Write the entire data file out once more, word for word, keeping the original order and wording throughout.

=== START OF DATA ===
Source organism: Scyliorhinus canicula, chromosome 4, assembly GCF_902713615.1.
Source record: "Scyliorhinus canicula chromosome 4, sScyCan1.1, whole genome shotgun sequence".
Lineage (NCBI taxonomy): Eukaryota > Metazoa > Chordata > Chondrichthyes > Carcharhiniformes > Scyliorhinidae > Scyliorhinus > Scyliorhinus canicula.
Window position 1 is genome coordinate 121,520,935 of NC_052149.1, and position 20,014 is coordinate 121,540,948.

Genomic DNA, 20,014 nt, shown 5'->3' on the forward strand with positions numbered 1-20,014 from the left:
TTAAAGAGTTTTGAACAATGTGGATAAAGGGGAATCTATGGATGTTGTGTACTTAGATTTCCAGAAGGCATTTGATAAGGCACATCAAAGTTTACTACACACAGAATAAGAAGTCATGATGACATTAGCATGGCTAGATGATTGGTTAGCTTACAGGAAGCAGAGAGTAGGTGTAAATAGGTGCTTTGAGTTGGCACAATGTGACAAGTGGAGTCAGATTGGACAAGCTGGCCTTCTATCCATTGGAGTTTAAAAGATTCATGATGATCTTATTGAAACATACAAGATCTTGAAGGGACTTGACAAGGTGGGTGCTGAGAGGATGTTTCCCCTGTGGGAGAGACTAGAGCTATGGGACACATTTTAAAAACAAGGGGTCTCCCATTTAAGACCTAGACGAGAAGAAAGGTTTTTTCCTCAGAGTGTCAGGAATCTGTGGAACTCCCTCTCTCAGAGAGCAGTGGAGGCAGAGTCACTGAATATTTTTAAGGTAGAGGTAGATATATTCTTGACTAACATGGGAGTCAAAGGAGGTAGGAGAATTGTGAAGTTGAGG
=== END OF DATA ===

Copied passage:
Source organism: Scyliorhinus canicula, chromosome 4, assembly GCF_902713615.1.
Source record: "Scyliorhinus canicula chromosome 4, sScyCan1.1, whole genome shotgun sequence".
Lineage (NCBI taxonomy): Eukaryota > Metazoa > Chordata > Chondrichthyes > Carcharhiniformes > Scyliorhinidae > Scyliorhinus > Scyliorhinus canicula.
Window position 1 is genome coordinate 121,520,935 of NC_052149.1, and position 20,014 is coordinate 121,540,948.

Genomic DNA, 20,014 nt, shown 5'->3' on the forward strand with positions numbered 1-20,014 from the left:
TTAAAGAGTTTTGAACAATGTGGATAAAGGGGAATCTATGGATGTTGTGTACTTAGATTTCCAGAAGGCATTTGATAAGGCACATCAAAGTTTACTACACACAGAATAAGAAGTCATGATGACATTAGCATGGCTAGATGATTGGTTAGCTTACAGGAAGCAGAGAGTAGGTGTAAATAGGTGCTTTGAGTTGGCACAATGTGACAAGTGGAGTCAGATTGGACAAGCTGGCCTTCTATCCATTGGAGTTTAAAAGATTCATGATGATCTTATTGAAACATACAAGATCTTGAAGGGACTTGACAAGGTGGGTGCTGAGAGGATGTTTCCCCTGTGGGAGAGACTAGAGCTATGGGACACATTTTAAAAACAAGGGGTCTCCCATTTAAGACCTAGACGAGAAGAAAGGTTTTTTCCTCAGAGTGTCAGGAATCTGTGGAACTCCCTCTCTCAGAGAGCAGTGGAGGCAGAGTCACTGAATATTTTTAAGGTAGAGGTAGATATATTCTTGACTAACATGGGAGTCAAAGGAGGTAGGAGAATTGTGAAGTTGAGG